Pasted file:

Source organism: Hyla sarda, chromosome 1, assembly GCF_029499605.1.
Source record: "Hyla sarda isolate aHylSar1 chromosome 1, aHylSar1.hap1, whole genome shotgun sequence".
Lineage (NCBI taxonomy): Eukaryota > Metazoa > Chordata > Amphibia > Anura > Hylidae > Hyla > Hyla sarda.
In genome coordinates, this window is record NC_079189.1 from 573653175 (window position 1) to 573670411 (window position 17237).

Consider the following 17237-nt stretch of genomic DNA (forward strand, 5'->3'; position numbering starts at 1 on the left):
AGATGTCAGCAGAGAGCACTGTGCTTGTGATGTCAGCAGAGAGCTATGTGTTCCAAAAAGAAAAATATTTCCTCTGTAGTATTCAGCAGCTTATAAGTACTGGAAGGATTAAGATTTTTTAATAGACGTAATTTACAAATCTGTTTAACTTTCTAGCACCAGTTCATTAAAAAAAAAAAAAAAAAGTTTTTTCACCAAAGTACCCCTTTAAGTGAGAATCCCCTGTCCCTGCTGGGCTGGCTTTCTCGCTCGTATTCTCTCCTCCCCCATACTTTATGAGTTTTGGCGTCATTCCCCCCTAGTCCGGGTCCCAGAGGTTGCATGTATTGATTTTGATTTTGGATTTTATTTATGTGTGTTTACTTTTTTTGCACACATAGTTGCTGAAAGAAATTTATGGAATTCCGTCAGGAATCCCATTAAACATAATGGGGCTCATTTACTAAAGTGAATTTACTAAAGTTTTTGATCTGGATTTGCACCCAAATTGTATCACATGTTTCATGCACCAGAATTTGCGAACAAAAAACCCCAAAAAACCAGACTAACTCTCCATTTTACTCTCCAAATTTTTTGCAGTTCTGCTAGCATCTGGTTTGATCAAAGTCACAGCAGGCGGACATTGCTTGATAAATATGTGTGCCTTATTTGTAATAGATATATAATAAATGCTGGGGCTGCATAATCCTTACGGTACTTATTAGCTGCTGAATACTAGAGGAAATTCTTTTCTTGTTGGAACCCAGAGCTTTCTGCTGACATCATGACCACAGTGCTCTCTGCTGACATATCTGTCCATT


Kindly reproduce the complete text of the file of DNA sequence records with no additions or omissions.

Source organism: Hyla sarda, chromosome 1, assembly GCF_029499605.1.
Source record: "Hyla sarda isolate aHylSar1 chromosome 1, aHylSar1.hap1, whole genome shotgun sequence".
Lineage (NCBI taxonomy): Eukaryota > Metazoa > Chordata > Amphibia > Anura > Hylidae > Hyla > Hyla sarda.
In genome coordinates, this window is record NC_079189.1 from 573653175 (window position 1) to 573670411 (window position 17237).

Consider the following 17237-nt stretch of genomic DNA (forward strand, 5'->3'; position numbering starts at 1 on the left):
AGATGTCAGCAGAGAGCACTGTGCTTGTGATGTCAGCAGAGAGCTATGTGTTCCAAAAAGAAAAATATTTCCTCTGTAGTATTCAGCAGCTTATAAGTACTGGAAGGATTAAGATTTTTTAATAGACGTAATTTACAAATCTGTTTAACTTTCTAGCACCAGTTCATTAAAAAAAAAAAAAAAAAGTTTTTTCACCAAAGTACCCCTTTAAGTGAGAATCCCCTGTCCCTGCTGGGCTGGCTTTCTCGCTCGTATTCTCTCCTCCCCCATACTTTATGAGTTTTGGCGTCATTCCCCCCTAGTCCGGGTCCCAGAGGTTGCATGTATTGATTTTGATTTTGGATTTTATTTATGTGTGTTTACTTTTTTTGCACACATAGTTGCTGAAAGAAATTTATGGAATTCCGTCAGGAATCCCATTAAACATAATGGGGCTCATTTACTAAAGTGAATTTACTAAAGTTTTTGATCTGGATTTGCACCCAAATTGTATCACATGTTTCATGCACCAGAATTTGCGAACAAAAAACCCCAAAAAACCAGACTAACTCTCCATTTTACTCTCCAAATTTTTTGCAGTTCTGCTAGCATCTGGTTTGATCAAAGTCACAGCAGGCGGACATTGCTTGATAAATATGTGTGCCTTATTTGTAATAGATATATAATAAATGCTGGGGCTGCATAATCCTTACGGTACTTATTAGCTGCTGAATACTAGAGGAAATTCTTTTCTTGTTGGAACCCAGAGCTTTCTGCTGACATCATGACCACAGTGCTCTCTGCTGACATATCTGTCCATT